American Heritage® Dictionary of the English Language, Fourth Edition
- A city of southeast Turkey near the Syrian border. Founded as Edessa in ancient times, it was incorporated into the Ottoman Empire in 1637 and renamed Urfa. It is a trade center in a rich agricultural region. Population: 385,000.
“I placed the man in Urfa because I had read a memoir based there.”
“I discovered that Urfa was the birthplace of Abraham, so I began to reread Old Testament stories.”
“There is a legend involving the Image of Edessa, named after the ancient Turkish city of Edessa, which is modern-day Urfa.”
“In 1995, he bought a traditional Ottoman house with a courtyard in Urfa, a city of nearly a half-million people, to use as a base of operations.”
“Guten Morgen," he says at 5:20 a.m. when his van picks me up at my hotel in Urfa.”
“Six miles from Urfa, an ancient city in southeastern Turkey, Klaus Schmidt has made one of the most startling archaeological discoveries of our time: massive carved stones about 11,000 years old, crafted and arranged by prehistoric people who had not yet developed metal tools or even pottery.”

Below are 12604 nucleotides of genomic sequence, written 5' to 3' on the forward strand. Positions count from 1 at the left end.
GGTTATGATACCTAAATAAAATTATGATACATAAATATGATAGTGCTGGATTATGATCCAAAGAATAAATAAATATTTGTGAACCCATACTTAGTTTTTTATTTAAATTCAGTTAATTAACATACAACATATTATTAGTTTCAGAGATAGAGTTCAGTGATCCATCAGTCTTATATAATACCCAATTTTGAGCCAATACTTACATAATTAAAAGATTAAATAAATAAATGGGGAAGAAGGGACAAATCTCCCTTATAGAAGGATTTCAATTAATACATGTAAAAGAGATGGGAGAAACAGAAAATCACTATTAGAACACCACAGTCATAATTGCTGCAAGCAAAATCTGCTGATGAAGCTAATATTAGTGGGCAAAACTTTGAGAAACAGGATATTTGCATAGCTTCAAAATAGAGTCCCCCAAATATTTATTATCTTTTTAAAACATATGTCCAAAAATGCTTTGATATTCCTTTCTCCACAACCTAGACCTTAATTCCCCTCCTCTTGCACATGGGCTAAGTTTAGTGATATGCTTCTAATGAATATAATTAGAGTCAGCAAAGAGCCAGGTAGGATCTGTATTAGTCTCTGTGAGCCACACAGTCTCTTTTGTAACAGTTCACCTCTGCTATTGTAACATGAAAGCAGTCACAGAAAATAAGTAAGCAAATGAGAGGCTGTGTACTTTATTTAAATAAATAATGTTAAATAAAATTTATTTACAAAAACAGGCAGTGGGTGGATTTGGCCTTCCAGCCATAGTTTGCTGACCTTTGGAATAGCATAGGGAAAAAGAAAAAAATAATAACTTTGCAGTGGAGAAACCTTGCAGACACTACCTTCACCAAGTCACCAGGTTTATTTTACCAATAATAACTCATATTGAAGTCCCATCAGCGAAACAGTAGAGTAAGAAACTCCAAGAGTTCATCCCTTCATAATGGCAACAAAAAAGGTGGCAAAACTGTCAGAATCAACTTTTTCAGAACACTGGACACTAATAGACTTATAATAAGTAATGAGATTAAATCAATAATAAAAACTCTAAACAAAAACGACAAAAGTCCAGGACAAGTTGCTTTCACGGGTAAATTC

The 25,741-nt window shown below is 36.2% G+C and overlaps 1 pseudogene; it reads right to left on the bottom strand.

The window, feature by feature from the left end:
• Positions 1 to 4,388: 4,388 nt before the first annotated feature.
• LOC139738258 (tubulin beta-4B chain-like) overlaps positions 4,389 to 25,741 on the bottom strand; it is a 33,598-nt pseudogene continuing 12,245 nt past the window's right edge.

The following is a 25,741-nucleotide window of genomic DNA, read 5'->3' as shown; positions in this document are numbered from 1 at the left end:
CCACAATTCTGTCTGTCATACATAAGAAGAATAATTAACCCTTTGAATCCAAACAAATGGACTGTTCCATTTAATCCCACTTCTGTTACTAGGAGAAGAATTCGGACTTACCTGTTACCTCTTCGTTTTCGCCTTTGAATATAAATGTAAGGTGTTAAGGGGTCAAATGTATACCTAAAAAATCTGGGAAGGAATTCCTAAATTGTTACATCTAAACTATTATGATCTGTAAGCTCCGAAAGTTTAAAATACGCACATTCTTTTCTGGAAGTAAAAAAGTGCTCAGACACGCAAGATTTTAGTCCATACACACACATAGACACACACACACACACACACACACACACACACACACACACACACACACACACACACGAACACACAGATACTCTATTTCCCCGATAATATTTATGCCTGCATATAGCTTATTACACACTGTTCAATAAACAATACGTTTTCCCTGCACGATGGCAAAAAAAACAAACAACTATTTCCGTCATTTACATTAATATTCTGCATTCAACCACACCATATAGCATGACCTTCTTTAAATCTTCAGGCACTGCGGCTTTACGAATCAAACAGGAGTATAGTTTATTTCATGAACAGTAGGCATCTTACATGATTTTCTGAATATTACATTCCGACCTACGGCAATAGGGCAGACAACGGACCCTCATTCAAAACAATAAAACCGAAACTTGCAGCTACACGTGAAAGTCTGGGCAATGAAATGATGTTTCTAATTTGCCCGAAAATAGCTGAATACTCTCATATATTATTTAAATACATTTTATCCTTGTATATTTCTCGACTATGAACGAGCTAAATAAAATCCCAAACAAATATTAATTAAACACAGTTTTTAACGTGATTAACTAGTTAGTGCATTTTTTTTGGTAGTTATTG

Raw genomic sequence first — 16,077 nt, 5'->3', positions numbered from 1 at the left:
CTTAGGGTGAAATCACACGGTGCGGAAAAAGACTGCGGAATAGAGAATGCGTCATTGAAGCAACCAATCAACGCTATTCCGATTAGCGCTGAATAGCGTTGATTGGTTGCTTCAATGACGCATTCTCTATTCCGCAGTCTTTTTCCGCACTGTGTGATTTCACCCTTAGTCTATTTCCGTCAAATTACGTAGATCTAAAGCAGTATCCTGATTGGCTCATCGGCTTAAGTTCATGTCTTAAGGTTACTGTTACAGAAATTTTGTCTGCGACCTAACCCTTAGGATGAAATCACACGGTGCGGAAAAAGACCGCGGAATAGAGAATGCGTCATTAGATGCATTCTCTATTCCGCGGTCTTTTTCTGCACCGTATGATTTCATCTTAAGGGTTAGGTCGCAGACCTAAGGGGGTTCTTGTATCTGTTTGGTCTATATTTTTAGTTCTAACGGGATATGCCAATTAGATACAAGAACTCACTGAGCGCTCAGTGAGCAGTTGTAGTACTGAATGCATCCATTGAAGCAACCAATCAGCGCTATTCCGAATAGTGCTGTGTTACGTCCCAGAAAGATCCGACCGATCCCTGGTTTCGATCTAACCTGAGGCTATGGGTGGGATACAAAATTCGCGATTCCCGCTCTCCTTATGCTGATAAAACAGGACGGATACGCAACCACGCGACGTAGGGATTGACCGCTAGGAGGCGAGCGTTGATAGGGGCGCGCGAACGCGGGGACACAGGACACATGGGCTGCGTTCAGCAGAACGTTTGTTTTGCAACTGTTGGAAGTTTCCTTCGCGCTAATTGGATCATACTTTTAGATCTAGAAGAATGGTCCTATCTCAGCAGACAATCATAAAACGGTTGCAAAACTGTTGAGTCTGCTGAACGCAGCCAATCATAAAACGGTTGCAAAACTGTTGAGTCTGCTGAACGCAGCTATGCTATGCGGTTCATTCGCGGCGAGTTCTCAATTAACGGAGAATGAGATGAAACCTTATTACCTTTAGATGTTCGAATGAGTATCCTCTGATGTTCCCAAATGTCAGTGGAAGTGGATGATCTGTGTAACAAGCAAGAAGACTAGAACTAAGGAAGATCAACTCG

“There is a captive population in Urfa-Ceylanpınar.”
“Ground Urfa or other mild chilies to taste optional”
“Director of a dig at Korpiktepe, on the Tigris River about 120 miles east of Urfa, Vecihi Ozkaya doubts the thousands of stone pots he has found since 2001 in hundreds of 11,500 year-old graves quite qualify as that.”
“Although my first two efforts resulted in some pretty tasty brownies, Banana for round 1 and Rhubarb Urfa-Biber for 2 it was time to stick it to the competition with a pair of brownies from Dorie.”
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